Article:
This letter was written from Tullahoma, Tennessee, after Francis had returned from a Florida furlough in February. This probably means that he had missed the Battle of Stones River. The four-page letter is transcribed in the words in which it was written; punctuation and capitalization have been added only as necessary to make the content of the text clearer.

Tullahoma Tenn March the 9th 1863

Dear Mike

I seat myself this morning to write you according to promise. This informes you that I am well at presant and enjoying fine weather. With the exception of a bad cold my jeneral health is better than it has been for some time. Hope this few lines will reach you safe and find you an the family enjoying the same blessings. The Boys are all well and on fine spirits. We have but verry little sickness at this time and the weather is being pleasant thls morning though it has been very cold and wet. Mike, this is the worst country I ever saw in my life. It rains all the time and when it aint raining it is snowing. I dont think it will be cold much longer.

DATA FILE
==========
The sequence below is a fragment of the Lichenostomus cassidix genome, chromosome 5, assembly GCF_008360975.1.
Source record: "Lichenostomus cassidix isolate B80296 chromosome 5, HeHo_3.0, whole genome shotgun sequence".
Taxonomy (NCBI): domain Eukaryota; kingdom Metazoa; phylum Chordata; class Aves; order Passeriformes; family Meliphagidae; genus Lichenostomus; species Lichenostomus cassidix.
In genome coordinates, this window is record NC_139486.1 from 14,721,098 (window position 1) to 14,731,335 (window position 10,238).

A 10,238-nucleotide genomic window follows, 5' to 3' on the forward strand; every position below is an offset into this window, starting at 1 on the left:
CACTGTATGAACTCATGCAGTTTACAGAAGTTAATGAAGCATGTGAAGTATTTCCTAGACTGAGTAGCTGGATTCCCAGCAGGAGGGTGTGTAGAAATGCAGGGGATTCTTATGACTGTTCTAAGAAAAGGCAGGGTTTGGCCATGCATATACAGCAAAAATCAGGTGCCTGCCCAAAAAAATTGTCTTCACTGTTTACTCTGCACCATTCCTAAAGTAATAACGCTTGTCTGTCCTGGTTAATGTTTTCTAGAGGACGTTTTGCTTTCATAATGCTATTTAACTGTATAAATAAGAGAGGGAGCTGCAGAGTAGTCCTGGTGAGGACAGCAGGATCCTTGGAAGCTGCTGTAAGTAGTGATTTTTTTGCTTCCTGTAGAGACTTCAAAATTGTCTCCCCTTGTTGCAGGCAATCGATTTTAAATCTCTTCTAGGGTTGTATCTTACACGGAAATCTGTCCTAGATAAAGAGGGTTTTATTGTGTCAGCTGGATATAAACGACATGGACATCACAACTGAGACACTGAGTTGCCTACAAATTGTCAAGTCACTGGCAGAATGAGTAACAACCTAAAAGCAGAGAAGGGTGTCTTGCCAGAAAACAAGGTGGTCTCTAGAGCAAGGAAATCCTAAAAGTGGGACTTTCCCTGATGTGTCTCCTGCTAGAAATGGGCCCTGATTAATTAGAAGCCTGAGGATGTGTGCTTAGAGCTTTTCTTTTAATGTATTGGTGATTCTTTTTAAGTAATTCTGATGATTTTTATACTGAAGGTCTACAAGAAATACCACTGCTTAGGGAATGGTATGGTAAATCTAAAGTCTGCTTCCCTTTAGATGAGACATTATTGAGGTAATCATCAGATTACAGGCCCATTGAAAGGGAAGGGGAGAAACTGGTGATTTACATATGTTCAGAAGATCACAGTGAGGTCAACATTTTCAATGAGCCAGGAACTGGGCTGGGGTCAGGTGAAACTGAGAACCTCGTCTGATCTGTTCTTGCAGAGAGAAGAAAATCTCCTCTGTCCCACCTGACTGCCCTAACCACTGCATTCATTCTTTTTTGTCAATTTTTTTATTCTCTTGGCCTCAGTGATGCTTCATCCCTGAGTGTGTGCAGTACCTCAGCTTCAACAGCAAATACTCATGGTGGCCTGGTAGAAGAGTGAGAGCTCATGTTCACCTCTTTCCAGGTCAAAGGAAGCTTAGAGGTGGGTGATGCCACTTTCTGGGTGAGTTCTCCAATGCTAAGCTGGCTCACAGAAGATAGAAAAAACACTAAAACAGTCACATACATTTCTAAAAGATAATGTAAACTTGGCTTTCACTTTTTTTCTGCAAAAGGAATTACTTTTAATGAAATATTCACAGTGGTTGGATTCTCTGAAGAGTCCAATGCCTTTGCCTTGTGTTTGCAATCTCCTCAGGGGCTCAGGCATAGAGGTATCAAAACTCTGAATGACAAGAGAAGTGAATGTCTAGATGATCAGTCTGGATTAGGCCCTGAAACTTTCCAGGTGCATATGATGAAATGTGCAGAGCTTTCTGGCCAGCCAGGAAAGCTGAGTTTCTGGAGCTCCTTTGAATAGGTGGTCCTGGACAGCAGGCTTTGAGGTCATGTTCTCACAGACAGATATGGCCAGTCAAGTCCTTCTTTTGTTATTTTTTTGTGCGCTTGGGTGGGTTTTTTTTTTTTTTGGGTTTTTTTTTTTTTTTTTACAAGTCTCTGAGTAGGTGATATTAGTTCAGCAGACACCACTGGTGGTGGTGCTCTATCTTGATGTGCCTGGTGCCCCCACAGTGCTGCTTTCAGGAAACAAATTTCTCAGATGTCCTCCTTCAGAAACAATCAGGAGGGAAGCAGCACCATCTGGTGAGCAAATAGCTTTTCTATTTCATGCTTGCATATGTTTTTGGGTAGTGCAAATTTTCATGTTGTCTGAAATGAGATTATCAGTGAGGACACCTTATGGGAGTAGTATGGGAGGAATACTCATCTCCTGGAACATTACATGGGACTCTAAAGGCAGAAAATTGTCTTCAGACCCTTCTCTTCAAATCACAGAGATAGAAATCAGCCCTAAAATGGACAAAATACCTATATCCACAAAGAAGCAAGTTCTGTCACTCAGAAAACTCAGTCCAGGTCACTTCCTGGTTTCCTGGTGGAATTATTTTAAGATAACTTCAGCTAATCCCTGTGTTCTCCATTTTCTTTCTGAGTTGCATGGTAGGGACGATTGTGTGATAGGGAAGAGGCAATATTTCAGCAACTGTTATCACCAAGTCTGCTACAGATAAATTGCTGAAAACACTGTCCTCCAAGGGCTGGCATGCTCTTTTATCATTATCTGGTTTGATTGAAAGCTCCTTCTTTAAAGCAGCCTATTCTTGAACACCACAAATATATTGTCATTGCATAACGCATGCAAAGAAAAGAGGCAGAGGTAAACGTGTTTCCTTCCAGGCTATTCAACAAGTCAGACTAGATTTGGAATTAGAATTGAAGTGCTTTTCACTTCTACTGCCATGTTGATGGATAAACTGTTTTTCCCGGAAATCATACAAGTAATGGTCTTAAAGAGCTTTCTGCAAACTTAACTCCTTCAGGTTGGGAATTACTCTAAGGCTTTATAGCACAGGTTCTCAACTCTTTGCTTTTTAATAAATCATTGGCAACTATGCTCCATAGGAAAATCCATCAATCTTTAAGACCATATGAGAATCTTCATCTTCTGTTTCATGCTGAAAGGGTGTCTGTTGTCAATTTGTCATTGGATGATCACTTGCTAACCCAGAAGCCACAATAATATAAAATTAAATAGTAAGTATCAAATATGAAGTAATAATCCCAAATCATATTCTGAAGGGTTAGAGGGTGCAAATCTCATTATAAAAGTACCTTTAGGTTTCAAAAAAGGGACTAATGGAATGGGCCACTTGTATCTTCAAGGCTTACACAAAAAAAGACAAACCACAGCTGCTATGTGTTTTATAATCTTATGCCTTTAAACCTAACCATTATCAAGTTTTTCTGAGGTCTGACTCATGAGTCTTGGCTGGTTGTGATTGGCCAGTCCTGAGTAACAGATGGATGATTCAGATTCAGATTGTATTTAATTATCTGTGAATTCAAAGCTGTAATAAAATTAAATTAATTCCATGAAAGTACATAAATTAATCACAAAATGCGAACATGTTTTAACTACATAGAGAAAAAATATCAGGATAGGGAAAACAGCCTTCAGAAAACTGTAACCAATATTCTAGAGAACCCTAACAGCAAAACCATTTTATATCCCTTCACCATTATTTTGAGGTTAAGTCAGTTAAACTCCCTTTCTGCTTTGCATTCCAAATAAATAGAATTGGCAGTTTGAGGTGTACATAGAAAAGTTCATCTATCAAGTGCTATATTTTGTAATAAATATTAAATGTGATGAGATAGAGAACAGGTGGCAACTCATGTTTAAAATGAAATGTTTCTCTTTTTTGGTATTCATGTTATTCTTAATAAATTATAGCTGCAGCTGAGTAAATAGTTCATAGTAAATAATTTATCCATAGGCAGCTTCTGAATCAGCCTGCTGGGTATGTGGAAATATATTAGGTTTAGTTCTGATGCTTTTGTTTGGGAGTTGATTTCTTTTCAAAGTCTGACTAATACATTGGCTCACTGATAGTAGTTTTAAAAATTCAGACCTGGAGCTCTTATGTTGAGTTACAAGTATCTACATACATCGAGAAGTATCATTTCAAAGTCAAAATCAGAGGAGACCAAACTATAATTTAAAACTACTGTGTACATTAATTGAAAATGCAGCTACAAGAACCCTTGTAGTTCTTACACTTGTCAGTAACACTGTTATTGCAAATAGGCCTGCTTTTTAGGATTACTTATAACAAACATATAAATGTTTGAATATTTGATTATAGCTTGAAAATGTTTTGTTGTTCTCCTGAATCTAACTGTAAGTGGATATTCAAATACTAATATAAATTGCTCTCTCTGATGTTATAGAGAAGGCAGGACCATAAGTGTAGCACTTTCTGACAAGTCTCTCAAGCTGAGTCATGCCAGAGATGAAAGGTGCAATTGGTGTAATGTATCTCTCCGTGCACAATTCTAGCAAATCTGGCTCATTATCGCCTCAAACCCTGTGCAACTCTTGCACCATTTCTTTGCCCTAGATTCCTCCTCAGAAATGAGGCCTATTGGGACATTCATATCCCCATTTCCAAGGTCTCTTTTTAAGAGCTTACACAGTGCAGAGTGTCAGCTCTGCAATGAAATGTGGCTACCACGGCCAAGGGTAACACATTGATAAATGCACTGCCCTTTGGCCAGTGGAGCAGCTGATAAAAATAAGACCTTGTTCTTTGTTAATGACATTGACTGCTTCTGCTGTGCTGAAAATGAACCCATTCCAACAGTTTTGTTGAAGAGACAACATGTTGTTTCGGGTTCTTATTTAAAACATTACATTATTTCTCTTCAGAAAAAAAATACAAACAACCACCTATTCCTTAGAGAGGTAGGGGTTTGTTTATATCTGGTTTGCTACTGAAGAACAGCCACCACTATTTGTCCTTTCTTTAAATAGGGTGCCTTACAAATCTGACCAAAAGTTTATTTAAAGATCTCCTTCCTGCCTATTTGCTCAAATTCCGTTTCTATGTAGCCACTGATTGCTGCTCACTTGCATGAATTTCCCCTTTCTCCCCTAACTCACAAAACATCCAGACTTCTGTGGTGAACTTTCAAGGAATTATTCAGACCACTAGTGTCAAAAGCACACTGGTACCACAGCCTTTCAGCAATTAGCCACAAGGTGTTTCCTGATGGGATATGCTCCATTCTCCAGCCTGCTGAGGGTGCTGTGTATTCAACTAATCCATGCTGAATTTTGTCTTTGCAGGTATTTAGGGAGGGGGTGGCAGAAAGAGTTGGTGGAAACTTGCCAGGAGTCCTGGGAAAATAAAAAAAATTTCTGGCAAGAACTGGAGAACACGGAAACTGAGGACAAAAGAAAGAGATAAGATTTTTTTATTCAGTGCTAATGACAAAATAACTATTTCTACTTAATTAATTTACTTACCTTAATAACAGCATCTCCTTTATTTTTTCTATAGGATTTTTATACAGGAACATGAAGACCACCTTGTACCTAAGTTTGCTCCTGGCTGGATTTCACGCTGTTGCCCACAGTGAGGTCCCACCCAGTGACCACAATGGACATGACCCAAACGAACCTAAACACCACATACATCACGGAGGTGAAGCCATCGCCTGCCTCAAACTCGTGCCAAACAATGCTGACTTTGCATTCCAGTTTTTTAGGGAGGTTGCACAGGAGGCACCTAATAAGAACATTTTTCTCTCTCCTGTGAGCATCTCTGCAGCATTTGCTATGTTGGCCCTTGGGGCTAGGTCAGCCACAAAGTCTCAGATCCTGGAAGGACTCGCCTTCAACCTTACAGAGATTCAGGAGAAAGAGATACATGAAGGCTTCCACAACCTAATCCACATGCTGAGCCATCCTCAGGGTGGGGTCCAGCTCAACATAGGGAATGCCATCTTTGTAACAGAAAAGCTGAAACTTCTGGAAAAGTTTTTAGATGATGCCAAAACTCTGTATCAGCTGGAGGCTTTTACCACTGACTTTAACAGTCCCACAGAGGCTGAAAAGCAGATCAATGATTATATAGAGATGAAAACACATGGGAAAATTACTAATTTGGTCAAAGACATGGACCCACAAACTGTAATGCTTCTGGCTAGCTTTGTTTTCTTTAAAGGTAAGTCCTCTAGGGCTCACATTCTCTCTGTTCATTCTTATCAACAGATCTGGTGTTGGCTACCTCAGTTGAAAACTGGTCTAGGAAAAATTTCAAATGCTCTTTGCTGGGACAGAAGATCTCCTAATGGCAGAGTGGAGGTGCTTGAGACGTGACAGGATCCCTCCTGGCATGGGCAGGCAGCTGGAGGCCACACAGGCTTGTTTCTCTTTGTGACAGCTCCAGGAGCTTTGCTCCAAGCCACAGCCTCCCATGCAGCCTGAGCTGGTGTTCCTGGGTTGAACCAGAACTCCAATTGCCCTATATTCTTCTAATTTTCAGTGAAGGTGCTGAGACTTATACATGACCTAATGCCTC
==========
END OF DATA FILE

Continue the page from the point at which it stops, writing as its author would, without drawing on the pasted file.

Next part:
Well, Mike, I have now news that would interest you. I wish that I did have some to write you. We are building batteries and throwing brest works up and cutting down hammocks preparing to have a fight. The Jenerals are expecting that we will have a fight soon. They say that Rosancrance is advancin on ous. We will have it soon. We have a pretty large force at this place. Our force Is estimated at thirty two thousand. Van Dorn had a fight last week with the yanks and killed 2600 hundred an taking 1,000 prisoners. I cant hear one word from my brother Ben.(3) Mike, I do feel lost. We are pretty well fixed here. We have tents an little Chimneys to them. We get plenty to eat.

I suppose you have heard the Death of James Ellis pore fellow. I do feel sorry for him an his family. Benton has gon to Hospital. I tell you, Mike, Ole Jeneral Bragg is very tight on ous. We cant get an furlough unless we are going to die and every man that dont report to his command soon will be reported as deserters an treated as such.

Well, Mike, I did think some time back that there was some likely hood of peace but now from what I can learn their is no such good news. Every Person I hear speaks of it sais it will last as long as Lincolns administration last. I hope the old rascal will Die.